On the eve of International Women’s Day; I met a group at Ladies Bridge. Ladies Bridge took it’s name from the chapel built close to the bridge dedicated to the Virgin Mary also referred to as our lady.
Via Queens street. We then walked to the Diamond building of Sheffield University and viewed the sculpture of a moth that honours Amy Johnstone. Amy was a pilot and the first woman to fly solo from England to Australia hence the sculpture. There was a trial of moth sculptures in 2018 that spanned her home town Hull, Sheffield and Australia. Her connection with Sheffield is she studied at Sheffield University. We then proceeded to pass the Amy Johnstone building of Sheffield University.
We when then walked to the cathedral. Florence Nightingale used to go to services at the cathedral. Florence’s family originated from Sheffield. Florence was named after the Italian city where she was born. Her Father was born William Shore, he adopted his Uncle’s surname Nightingale before Florence was born. After returning from Italy, Florence lived in Matlock but frequently visited her Grandparents in Sheffield and the cathedral hence stopping at the cathedral. There are streets named in her honour but they are further from the city centre. There is Florence Road in Woodseats and Nightingale Street in Grenoside. Nearer to the city, close to Bramall lane there is also a Shore Street reflecting her Father’s family.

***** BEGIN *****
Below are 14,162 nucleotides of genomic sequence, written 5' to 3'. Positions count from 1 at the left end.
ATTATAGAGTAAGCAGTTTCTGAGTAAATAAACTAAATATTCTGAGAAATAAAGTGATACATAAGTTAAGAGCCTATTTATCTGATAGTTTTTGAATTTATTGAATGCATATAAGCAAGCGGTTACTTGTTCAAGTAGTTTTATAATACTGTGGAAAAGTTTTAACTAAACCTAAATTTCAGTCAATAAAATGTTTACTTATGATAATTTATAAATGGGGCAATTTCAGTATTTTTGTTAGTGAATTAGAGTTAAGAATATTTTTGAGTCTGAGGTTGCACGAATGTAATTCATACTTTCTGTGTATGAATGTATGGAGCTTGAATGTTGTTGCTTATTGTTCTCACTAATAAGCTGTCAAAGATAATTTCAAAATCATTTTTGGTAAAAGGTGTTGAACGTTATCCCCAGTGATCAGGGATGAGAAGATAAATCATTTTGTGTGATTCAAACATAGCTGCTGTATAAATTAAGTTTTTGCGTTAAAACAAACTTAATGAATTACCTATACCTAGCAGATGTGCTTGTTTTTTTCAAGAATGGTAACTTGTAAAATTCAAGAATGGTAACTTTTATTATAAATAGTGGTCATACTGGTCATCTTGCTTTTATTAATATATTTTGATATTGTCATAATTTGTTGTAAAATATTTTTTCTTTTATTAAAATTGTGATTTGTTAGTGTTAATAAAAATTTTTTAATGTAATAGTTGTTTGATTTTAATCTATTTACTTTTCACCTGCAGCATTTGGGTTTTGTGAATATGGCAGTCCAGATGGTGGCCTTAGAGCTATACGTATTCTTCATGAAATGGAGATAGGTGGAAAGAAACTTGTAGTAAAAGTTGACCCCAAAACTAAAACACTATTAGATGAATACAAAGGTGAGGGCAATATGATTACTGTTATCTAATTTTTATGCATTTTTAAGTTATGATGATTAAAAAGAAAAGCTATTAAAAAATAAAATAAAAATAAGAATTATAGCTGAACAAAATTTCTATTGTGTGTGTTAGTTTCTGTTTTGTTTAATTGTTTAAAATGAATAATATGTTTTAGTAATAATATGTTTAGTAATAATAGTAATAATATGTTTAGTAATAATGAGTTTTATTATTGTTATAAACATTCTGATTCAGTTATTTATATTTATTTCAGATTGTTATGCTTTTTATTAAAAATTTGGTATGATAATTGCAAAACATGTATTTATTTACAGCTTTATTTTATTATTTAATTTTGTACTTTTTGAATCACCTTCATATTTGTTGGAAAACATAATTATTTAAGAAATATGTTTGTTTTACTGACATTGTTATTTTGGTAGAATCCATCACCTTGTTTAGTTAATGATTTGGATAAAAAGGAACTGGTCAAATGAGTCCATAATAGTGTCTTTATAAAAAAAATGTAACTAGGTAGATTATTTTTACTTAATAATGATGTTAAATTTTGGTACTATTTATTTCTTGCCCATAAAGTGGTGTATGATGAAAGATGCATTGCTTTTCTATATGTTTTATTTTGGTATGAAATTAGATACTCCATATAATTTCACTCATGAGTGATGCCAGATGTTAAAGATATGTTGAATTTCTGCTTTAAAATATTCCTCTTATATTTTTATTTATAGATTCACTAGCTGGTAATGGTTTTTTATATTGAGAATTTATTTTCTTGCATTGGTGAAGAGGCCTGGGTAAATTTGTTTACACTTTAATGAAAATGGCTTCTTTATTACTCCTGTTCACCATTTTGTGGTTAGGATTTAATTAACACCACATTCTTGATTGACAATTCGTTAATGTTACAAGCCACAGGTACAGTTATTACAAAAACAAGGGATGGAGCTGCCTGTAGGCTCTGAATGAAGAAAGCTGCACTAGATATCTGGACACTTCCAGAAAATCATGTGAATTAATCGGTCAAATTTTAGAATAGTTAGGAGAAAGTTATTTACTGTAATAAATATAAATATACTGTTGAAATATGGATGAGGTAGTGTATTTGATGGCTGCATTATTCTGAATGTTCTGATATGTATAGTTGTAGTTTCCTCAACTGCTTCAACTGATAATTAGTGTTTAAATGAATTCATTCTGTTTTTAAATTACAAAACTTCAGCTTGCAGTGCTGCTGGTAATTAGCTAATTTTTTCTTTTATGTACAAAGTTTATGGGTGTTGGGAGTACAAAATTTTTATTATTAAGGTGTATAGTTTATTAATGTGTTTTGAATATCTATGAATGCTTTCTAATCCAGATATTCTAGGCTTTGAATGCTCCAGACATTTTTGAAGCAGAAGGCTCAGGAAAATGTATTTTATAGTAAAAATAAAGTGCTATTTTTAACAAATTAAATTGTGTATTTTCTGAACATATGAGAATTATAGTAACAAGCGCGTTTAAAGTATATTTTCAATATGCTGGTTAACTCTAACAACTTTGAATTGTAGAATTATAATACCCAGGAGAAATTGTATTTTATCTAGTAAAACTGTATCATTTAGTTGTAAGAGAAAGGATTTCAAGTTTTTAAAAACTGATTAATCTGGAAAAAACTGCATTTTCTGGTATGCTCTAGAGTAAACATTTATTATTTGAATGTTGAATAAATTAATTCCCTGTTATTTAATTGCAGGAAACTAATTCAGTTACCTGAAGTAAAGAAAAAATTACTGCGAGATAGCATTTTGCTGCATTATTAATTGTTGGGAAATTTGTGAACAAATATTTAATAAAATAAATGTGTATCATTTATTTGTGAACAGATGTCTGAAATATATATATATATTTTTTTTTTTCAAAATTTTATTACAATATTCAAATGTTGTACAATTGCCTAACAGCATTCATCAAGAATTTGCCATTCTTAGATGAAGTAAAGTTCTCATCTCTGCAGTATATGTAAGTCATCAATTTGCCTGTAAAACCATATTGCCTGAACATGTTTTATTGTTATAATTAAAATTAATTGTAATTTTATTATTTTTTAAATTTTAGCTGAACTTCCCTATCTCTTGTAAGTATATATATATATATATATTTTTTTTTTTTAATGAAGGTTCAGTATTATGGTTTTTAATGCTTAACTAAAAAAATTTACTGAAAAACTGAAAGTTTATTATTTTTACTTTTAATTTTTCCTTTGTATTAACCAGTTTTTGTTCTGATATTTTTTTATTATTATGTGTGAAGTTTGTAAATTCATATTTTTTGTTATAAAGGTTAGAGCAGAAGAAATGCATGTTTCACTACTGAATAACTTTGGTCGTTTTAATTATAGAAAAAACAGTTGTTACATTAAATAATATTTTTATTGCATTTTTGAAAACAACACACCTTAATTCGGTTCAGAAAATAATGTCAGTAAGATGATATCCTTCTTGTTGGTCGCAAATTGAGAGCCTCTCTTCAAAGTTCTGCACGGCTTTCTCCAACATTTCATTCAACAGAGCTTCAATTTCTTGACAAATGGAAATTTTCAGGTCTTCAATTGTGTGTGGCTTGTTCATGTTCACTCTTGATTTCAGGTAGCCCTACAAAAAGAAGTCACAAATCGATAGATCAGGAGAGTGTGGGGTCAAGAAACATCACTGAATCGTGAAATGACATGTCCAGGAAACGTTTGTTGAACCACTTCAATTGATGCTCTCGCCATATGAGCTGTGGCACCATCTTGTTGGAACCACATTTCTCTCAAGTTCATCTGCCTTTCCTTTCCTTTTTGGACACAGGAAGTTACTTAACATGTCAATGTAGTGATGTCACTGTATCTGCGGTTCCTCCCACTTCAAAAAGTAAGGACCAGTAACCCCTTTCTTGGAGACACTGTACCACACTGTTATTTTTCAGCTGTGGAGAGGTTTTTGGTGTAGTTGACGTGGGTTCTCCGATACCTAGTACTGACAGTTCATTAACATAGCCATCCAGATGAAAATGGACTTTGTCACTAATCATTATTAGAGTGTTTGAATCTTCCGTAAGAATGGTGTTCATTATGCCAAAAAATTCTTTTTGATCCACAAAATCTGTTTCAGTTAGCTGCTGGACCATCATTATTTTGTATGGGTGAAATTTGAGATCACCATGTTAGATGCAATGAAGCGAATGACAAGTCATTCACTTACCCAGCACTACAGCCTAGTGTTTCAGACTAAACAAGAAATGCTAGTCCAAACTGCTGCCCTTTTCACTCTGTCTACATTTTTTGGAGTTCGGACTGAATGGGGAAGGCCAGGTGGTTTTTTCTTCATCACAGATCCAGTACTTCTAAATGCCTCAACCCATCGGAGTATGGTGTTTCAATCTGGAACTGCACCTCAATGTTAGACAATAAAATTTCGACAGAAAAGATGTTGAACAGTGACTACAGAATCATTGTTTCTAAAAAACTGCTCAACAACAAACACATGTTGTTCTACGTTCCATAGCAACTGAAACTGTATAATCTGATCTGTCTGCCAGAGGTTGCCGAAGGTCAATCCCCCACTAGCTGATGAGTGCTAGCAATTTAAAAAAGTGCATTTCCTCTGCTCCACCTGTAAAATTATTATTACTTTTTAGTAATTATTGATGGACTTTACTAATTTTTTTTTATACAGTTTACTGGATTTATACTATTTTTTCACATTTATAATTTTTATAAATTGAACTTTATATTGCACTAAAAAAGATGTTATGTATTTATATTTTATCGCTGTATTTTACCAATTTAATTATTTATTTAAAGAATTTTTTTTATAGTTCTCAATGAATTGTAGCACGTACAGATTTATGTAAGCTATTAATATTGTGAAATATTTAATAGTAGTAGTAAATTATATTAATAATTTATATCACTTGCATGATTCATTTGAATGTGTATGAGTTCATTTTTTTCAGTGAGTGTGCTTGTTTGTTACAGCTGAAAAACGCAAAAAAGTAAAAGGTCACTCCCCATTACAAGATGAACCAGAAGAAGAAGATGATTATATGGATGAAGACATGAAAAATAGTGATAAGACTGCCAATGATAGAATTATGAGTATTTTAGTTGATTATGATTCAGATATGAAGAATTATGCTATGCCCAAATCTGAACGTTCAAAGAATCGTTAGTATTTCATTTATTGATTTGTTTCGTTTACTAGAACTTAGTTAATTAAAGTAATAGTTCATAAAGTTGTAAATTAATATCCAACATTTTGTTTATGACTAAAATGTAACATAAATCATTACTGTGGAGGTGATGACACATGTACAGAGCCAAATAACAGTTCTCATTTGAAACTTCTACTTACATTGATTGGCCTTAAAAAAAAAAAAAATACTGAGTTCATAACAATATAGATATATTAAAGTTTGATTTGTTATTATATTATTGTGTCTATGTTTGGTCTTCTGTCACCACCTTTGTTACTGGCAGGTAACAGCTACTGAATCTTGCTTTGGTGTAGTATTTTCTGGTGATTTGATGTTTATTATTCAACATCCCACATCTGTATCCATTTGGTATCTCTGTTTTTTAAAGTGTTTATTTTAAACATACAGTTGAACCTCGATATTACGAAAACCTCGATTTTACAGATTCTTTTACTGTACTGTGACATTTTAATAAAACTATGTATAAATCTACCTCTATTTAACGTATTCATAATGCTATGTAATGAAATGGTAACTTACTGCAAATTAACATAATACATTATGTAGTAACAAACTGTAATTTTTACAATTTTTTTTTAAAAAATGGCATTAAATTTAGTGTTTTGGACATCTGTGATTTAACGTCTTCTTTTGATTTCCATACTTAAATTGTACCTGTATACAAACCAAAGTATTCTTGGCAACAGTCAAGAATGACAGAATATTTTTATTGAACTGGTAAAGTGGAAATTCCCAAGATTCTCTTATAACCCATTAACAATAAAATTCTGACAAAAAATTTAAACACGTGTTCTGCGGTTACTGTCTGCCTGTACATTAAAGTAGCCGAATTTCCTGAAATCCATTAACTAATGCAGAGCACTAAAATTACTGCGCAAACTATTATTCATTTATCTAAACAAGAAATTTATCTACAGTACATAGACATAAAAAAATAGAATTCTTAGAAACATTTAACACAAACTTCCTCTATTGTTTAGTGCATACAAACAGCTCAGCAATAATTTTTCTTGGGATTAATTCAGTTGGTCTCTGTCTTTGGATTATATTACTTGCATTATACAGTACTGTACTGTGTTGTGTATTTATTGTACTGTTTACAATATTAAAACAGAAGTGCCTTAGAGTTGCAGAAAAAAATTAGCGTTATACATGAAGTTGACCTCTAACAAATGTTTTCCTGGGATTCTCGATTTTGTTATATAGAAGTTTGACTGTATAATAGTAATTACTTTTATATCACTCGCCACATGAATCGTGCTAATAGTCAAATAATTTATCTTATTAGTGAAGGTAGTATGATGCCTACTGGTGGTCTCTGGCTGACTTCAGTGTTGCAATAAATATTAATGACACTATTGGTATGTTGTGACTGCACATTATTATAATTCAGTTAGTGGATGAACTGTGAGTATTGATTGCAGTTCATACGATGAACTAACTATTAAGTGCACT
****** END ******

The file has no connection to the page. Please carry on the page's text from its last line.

Whilst at the cathedral we looked across at Cutlers Hall. In 1908 Adela Pankhurst sneaked into the Cutlers Feast intending to disrupt speeches but she was thrown out before that happened and instead made a speech on the steps of the Town Hall.￼
We proceeded to the Town Hall. We looked at plaques of famous Sheffielder’s.
Our walk ended in Barker’s Pool where there is a post box painted gold to honour Jessica Ennis Hill and also a bronze statue of Buffer girls who were women who took up the roles of men in steel factories when the men were away at war.